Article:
We’re bringing style (and grammar) back in this refresher course on seventh-grade English
When Columbia University officials invited Iranian President Mahmoud Ahmadinejad to speak on their campus in September, Sen. Joe Lieberman, I-Conn., protested the decision, arguing the head of state “comes literally with blood on his hands.”
Language curmudgeons everywhere were momentarily distracted from the larger issue at hand—or, um, on it, in this case.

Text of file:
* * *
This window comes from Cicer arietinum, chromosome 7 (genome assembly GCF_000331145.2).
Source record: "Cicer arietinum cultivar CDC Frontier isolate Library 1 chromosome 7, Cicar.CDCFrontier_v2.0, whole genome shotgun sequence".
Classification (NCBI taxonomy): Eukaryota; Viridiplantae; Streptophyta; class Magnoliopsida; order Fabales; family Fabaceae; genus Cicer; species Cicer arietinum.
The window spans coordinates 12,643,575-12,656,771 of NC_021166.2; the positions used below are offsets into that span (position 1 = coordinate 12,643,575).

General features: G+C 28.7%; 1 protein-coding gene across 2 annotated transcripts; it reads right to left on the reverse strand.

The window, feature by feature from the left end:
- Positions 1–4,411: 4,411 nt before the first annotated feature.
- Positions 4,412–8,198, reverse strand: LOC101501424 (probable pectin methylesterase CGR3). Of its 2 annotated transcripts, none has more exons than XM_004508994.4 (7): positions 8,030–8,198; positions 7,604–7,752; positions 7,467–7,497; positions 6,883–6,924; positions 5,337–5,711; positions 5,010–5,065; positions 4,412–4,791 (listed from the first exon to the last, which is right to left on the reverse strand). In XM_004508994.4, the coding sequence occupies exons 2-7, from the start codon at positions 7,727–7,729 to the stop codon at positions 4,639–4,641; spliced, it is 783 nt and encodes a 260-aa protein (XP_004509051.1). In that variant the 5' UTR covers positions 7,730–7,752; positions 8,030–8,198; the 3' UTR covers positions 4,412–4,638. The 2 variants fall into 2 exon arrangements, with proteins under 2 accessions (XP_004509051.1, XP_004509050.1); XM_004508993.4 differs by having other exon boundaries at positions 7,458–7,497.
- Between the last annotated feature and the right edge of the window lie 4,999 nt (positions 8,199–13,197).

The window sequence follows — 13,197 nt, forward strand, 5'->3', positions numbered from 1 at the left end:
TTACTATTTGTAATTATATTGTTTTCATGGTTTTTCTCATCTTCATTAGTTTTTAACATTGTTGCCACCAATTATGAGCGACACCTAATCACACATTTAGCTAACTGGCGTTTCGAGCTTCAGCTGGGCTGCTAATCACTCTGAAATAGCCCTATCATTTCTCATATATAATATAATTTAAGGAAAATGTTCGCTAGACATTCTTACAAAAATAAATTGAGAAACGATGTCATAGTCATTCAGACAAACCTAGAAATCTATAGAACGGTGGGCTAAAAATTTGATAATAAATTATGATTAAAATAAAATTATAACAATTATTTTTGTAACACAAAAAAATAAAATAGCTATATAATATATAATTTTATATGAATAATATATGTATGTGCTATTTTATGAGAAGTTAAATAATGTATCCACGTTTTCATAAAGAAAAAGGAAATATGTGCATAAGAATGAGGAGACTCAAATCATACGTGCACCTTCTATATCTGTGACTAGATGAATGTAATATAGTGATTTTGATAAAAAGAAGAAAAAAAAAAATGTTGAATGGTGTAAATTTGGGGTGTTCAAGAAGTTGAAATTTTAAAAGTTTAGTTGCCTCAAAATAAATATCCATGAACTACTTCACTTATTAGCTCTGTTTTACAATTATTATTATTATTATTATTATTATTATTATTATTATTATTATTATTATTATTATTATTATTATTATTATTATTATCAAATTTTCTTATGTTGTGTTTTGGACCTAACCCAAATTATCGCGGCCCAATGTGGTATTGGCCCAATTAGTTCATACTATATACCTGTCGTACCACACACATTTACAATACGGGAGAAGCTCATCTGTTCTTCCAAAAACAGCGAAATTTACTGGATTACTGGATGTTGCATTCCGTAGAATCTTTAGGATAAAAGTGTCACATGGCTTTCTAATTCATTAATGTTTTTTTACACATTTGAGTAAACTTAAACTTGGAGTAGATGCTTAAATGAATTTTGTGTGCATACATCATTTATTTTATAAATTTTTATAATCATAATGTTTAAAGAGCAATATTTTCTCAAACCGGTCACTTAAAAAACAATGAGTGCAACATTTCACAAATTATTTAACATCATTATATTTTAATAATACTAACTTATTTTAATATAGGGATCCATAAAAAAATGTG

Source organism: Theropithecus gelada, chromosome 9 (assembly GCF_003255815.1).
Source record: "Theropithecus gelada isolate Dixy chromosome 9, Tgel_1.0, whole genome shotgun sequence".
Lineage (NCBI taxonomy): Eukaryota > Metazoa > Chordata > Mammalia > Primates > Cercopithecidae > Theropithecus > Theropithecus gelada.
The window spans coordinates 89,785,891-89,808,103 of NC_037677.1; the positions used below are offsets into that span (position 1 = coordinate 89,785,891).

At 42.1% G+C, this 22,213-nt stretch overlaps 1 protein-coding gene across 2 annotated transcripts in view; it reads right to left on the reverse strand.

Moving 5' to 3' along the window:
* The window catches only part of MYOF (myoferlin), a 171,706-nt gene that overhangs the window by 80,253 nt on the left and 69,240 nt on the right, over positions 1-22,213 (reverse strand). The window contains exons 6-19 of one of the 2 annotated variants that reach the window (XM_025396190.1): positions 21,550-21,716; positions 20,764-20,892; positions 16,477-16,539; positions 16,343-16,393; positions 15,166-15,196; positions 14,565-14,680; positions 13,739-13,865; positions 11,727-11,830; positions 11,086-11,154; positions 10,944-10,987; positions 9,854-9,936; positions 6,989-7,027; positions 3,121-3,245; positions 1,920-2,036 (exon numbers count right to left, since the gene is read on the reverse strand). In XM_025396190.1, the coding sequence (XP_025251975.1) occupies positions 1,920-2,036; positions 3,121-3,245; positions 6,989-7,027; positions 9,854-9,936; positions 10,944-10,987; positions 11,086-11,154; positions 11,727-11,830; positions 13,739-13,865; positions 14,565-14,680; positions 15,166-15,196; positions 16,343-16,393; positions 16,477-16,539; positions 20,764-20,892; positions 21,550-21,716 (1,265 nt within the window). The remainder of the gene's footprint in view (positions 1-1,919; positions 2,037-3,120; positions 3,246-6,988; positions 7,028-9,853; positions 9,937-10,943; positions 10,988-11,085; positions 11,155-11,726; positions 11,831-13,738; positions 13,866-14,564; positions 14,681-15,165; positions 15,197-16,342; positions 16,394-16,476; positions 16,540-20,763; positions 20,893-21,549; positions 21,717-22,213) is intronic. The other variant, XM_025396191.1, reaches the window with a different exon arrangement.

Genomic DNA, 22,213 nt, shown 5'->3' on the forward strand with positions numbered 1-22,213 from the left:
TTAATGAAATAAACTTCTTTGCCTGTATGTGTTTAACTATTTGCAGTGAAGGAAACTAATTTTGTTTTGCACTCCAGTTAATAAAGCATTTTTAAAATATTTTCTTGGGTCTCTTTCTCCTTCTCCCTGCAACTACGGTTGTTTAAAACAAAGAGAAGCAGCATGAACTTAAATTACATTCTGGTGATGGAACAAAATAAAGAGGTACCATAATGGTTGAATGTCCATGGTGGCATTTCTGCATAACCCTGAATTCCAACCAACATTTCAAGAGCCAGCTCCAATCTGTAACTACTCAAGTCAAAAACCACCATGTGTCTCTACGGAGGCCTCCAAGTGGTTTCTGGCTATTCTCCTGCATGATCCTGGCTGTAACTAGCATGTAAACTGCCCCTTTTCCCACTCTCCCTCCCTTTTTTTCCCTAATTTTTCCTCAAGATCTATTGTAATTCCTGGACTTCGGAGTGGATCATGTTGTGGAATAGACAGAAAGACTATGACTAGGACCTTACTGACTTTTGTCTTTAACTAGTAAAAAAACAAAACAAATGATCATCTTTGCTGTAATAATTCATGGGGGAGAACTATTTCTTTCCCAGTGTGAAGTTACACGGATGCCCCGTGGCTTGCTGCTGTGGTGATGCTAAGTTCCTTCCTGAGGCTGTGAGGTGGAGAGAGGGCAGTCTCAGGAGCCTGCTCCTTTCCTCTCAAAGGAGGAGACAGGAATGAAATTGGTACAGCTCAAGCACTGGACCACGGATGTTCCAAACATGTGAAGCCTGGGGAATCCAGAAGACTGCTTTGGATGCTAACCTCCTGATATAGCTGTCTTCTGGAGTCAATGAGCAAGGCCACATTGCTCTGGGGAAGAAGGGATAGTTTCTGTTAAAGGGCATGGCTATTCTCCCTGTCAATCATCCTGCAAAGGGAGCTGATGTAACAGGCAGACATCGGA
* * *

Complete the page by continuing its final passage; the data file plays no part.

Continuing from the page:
“Er, literally? You mean he showed up with bloody hands? Is that a Macbeth thing?” jokes PR pro Mark Daly of the Davies Murphy Group in Burlington, Mass. “I’m certainly not defending Ahmadinejad here, but his hands were likely clean in the literal sense.”
According to some in our industry, these lapses in language are becoming increasingly common.